The cumulative amount of serum-free light chain is a strong prognosticator in chronic lymphocytic leukemia.

Claudio Tripodo, Rosa Calemma, Katja Zirlik, Stefano Molica, Vincenzo Gigliotti, Emanuela Morelli, Anna Grazia Recchia, Antonino Neri, Barbara Amoroso, Ernesto Vigna, Rosaria De Filippi, Giovanni Del Poeta, Giovanna Cutrona, Manlio Ferrarini, Luca Laurenti, Massimo Gentile, Fortunato Morabito, Antonio Pinto

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27 Citations (Scopus)


Identification of patients at risk of early disease progression is the mainstay of tailored management in chronic lymphocytic leukemia (CLL). Although application of established biomarkers is limited by intrinsic detection/readout complexities, abnormality of κ and λ serum-free light chain ratio [sFLC (κ/λ)] was proposed as a straightforward prognosticator in CLL. By analyzing 449 therapy-naive patients, we show that an abnormal sFLC(κ/λ), along with CD38, ZAP-70, IGHV mutations, cytogenetics and stage, independently predicts treatment-free survival (TFS) but becomes prognostically irrelevant if the cumulative amount of clonal and nonclonal FLCs [sFLC(κ + λ)], a variable associated with cytogenetic risk, exceeds the threshold of 60.6 mg/mL. Patients with sFLC(κ + λ) above cut-off displayed a poorer TFS outcome, irrespective of sFLC(κ/λ). Only ZAP-70, cytogenetics, stage, and TFS remained associated with sFLC(κ + λ) in a multivariate model. By assigning 1 point each for these variables, the 3-year probability of TFS was 94.8%, 84.5%, 61.6%, and 21.1% for patients scoring 0, 1, 2, and 3 + 4, respectively (P < .0001). These data, and the demonstration that monoclonal and polyclonal B cells concur to FLC synthesis in tumor tissues, suggest that sFLC(κ/λ) and sFLC(κ + λ) mirror distinct biologic processes in CLL. sFLC(κ + λ) assessment represents a sensitive and cost-effective tool for identifying CLL patients requiring early treatment.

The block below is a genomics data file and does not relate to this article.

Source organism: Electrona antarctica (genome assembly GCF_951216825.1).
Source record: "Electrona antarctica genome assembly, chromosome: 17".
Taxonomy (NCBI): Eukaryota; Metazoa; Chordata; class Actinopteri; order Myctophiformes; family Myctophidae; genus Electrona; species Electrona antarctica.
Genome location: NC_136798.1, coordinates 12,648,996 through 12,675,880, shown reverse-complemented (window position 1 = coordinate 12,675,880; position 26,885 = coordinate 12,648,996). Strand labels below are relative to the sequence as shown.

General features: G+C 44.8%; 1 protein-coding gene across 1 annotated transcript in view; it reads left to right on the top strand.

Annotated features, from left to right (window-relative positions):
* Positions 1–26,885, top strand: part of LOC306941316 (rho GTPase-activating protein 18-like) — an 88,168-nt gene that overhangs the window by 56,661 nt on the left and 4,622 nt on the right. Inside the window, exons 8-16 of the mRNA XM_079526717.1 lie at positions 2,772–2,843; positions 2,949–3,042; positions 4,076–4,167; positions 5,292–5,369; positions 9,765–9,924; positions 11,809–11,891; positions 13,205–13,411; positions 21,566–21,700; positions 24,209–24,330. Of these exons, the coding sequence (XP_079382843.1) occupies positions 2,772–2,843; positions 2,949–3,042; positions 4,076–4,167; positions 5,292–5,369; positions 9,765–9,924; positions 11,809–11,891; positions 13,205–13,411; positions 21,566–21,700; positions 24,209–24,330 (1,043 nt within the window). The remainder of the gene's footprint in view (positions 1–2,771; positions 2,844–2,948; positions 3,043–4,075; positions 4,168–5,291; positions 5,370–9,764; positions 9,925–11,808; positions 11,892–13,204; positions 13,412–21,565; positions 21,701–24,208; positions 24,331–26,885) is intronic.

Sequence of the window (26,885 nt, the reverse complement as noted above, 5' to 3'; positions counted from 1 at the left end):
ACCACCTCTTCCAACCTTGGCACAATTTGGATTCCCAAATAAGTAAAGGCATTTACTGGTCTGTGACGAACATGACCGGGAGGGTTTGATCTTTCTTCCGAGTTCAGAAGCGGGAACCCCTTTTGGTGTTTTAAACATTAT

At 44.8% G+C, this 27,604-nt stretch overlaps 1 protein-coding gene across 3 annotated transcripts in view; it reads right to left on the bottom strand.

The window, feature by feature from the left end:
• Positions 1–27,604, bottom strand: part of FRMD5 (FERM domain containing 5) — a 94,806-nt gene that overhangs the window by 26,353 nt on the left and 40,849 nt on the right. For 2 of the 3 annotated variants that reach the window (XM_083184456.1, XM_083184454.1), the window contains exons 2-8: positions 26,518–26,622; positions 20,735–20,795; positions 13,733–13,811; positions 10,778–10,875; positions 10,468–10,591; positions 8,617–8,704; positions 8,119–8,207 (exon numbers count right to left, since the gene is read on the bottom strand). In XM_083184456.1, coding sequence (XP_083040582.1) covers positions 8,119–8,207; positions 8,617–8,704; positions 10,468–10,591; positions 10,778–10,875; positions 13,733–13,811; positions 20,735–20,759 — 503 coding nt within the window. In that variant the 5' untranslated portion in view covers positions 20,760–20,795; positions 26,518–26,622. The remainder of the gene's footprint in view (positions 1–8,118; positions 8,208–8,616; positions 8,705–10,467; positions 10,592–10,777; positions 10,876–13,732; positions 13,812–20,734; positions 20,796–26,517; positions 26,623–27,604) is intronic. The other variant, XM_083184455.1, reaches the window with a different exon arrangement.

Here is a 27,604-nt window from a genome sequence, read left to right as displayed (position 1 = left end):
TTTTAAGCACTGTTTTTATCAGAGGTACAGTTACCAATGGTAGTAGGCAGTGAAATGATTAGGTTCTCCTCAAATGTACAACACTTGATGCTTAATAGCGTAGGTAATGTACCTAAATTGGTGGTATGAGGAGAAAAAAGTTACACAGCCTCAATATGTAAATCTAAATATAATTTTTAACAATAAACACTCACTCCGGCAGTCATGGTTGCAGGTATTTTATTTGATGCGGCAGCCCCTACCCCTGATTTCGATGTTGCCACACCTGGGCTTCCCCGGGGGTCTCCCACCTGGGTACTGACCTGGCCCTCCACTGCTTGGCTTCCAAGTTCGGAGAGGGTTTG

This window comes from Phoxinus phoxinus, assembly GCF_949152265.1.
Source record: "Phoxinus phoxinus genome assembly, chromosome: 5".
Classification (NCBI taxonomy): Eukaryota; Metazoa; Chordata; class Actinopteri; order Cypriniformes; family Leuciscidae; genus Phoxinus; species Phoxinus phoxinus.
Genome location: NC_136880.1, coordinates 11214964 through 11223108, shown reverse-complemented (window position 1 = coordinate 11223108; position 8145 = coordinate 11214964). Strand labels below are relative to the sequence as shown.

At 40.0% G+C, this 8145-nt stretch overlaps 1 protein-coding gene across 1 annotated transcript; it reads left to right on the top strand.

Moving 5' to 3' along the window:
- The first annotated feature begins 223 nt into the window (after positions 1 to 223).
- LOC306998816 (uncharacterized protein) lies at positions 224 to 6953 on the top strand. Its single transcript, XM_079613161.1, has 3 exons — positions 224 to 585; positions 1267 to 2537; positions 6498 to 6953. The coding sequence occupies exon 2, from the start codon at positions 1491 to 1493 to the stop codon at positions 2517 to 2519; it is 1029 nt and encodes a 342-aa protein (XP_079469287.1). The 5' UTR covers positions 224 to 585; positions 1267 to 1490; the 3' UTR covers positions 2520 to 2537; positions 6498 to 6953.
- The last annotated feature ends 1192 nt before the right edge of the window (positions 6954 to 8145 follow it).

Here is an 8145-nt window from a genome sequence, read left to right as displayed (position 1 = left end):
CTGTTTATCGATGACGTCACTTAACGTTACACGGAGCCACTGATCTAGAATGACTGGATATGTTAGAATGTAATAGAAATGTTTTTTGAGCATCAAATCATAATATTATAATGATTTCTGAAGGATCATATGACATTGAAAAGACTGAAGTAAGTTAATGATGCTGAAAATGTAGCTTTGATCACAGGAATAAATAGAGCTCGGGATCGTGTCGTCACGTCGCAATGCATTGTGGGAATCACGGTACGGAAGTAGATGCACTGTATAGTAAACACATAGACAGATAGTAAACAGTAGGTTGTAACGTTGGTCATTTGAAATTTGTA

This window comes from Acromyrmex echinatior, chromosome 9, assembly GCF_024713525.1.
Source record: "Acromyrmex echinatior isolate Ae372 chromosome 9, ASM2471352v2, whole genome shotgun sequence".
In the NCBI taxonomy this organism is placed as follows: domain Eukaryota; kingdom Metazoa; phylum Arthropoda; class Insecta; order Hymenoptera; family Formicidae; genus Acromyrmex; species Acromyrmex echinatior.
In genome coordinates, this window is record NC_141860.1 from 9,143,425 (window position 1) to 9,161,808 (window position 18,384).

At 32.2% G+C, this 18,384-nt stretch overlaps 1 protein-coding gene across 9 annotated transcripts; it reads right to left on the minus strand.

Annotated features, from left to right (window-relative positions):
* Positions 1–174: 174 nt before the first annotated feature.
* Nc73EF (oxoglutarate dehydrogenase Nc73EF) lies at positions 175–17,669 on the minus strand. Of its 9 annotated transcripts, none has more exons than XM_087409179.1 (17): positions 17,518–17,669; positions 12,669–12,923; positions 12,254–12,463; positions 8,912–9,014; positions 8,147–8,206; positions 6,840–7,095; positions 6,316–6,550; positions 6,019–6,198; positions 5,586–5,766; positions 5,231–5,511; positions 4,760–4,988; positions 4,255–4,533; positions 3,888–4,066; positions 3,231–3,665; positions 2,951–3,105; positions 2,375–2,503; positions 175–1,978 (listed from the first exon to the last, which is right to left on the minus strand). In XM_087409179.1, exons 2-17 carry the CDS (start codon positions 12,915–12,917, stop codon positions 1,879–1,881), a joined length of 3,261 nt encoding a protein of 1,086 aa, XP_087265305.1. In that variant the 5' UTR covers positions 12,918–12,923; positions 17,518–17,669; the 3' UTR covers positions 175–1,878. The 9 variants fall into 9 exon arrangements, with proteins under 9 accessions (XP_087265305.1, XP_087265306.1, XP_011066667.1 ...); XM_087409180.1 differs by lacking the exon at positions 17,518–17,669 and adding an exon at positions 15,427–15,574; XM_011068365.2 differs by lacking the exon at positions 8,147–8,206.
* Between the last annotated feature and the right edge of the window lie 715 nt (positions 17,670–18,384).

Original languageEnglish
Pages (from-to)6353-6361
Number of pages9
Publication statusPublished - 2011

All Science Journal Classification (ASJC) codes

  • Biochemistry
  • Immunology
  • Hematology
  • Cell Biology

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